interview x travis hancock
images x arto saari

Because Arto is a badass, and it might just be easier to leave it at that because he is always evolving, trying and mastering new things. And like a fine wine or a hot Finnish mustard, he keeps getting better with age.

The Manifold:  Your world seems to be full of new horizons, not limited to a slew of new sponsors, from a semi-recent return to Flip Skateboards to joining forces with New Balance Numeric, WeSC, and the Side Mission project. Do these changes play into anything greater? Some kind of evolution? A new lease on life or just letting in fresh air?

AS:  Yes, for the last year or so there has been a lot of stuff happening, for the better for sure. The NB [Numeric] and WeSC have been excellent to work with and the Side Mission show finally came together, not sure if this is all happening cuz I took break from drinking, or maybe am just more willing to have more responsibility on my plate at this time.


TM: Everyone likes to talk about your transition from professional skateboarder to professional photographer, but you did drop some heavy clips in the recent NB Numeric team videos. Do you still have a lot of goals or unfinished busi
ness on the board?

AS: I am not planning on transitioning anywhere. Let’s just say my obsession for photography has grown bigger. I still have few battles to pick on the board.

TM: But photography is clearly a big part of your current interests too. Do you think skating and photography will go always go hand in hand from here on out?

AS: Yes, that is how it started and I believe it will remain the same way. I just started surfing too and that has been a whole other experience of other-worldly radness!


TM: Do you feel more drawn toward capturing tricks and skate culture? Spontaneous moments? Scandalous Ed Templeton-style teammate shots?

AS: I love capturing the actual tricks while I am on the sessions, but I love the culture and lifestyle of it and sometimes I am more psyched on a lifestyle photo than the actual trick in itself. There are so many ways to shoot anything, and there is no right or wrong way really. It is up to you and what looks good; you are the creator of the image and it’s same thing when you actually skate, you are the one making it happen on the board. I love that. For me photography feels like a blank canvas and anything is possible at this point. I love Edna; he is one of the greatest inspirations!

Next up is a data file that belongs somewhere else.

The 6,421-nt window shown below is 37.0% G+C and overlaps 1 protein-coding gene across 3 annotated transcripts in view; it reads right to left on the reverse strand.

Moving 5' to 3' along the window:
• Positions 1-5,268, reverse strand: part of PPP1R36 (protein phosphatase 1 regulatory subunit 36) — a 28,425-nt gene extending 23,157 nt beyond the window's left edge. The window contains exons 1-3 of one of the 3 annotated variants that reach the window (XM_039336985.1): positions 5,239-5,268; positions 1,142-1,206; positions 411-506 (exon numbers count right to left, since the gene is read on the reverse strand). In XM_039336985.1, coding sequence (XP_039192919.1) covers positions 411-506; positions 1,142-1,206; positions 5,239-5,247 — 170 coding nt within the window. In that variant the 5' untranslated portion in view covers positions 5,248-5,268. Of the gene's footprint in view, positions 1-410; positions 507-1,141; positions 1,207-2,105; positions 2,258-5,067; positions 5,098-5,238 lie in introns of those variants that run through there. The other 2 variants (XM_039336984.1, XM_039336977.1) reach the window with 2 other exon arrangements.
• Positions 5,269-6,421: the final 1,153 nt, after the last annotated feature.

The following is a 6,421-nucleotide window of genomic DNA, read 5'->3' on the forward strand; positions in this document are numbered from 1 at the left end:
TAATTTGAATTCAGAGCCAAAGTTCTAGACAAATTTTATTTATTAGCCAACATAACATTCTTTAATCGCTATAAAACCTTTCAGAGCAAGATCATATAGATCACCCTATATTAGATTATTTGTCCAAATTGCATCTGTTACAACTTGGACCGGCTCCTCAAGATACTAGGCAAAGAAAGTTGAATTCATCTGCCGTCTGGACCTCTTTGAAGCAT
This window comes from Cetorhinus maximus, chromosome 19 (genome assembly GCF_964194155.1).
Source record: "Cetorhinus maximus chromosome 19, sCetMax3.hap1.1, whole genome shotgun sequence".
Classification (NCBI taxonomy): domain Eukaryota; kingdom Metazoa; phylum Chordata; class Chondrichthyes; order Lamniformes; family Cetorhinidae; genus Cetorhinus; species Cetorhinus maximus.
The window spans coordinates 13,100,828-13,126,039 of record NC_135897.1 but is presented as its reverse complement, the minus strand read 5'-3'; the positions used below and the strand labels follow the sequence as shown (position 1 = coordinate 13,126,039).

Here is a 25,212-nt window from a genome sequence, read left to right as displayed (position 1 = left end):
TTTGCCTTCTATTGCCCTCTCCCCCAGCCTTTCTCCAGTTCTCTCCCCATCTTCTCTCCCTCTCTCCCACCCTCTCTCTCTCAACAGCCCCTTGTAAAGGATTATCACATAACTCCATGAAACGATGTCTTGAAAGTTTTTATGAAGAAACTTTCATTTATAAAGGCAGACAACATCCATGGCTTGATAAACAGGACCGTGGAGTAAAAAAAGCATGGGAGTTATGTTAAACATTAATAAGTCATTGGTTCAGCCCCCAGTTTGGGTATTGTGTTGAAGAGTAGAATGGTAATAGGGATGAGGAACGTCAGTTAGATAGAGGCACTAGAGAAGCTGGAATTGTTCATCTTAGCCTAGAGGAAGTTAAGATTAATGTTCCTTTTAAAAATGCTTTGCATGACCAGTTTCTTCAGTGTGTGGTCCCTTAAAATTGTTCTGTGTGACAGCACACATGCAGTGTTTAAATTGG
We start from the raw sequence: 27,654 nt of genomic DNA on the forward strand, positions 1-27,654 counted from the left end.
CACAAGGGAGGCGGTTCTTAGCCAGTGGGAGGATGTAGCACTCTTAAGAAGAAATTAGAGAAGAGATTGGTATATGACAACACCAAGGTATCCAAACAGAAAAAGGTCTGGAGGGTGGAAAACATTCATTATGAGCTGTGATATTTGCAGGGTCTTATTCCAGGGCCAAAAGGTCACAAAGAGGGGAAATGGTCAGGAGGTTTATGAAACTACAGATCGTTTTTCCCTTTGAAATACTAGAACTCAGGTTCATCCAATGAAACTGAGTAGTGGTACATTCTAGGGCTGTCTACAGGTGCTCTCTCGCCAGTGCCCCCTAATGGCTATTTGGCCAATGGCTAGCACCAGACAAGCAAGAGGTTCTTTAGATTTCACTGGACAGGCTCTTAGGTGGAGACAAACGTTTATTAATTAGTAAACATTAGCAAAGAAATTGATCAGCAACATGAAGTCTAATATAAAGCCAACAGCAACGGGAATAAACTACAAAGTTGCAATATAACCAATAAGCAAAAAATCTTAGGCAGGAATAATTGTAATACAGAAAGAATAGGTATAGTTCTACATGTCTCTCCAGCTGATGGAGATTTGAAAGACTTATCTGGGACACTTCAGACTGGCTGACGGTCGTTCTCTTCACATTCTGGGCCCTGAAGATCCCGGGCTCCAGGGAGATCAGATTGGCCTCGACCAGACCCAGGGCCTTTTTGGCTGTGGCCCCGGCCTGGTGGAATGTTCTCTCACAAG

TM: Friend of The Manifold, Sam Muller, told me he has helped you with printing and post-processing and stuff– a difficult, and expensive, learning process. Would you say you are a perfectionist or you just wanna learn it all the right way?

AS: Yes, Sam is an absolute epic human and one of the greatest shooters out there right now. He has given me a lot of pointers and helped me out a lot.

Printing is a whole other ball game and scientific process itself. There is no reason to print a crappy print of an image you care about if with a little work it can be done proper.


TM: Shifting gears a little… I’ve seen you in Hawaii a handful of times on tours and vacations with Dylan Rieder and Mark Oblow. How do feel about the islands? Any plans to return?

AS: One day I will live there, hopefully.

TM: You have explained Side Mission elsewhere, but it seems to be a bit of an evolving term, given the mission at hand. I know you recently had a Side Mission show in LA. So what does it mean at the moment?

AS: Side Missions started as innocent getaways from regular tours to shoot landscapes or bounce out for a night of camping somewhere. It has kinda evolved from there on to different projects and now my life consists of different Side Missions and makes it a whole.

TM: I hear you like mustard, fine Finnish mustard, and that you have been known to give the gift of mustard for holidays. What’s the story there?

AS: I absolutely love Auran Sinappi—can’t get it in States—and I love the graphics so I decided to get in touch with the peeps over in Finland and make few board graphics. They are super into it and it’s a big hit in Finland at the moment.


TM: Any shout-outs to people in Hawaii or potential readers in outer space?

AS: I would like to thank the people of Hawaii for allowing me  to come and enjoy paradise once in awhile for a visit and anyone who hasn’t had the chance to visit should go there since it is a life changing experience. Mahalo!

TM: Going off this issue’s theme of “Legacy,” when it’s all said and done, which of your possessions will they put on display for you at the Finnish National Museum?

AS: If I was ever going to reach that kind of recognition, it would probably be my ashes. It’s better to burn out than fade away.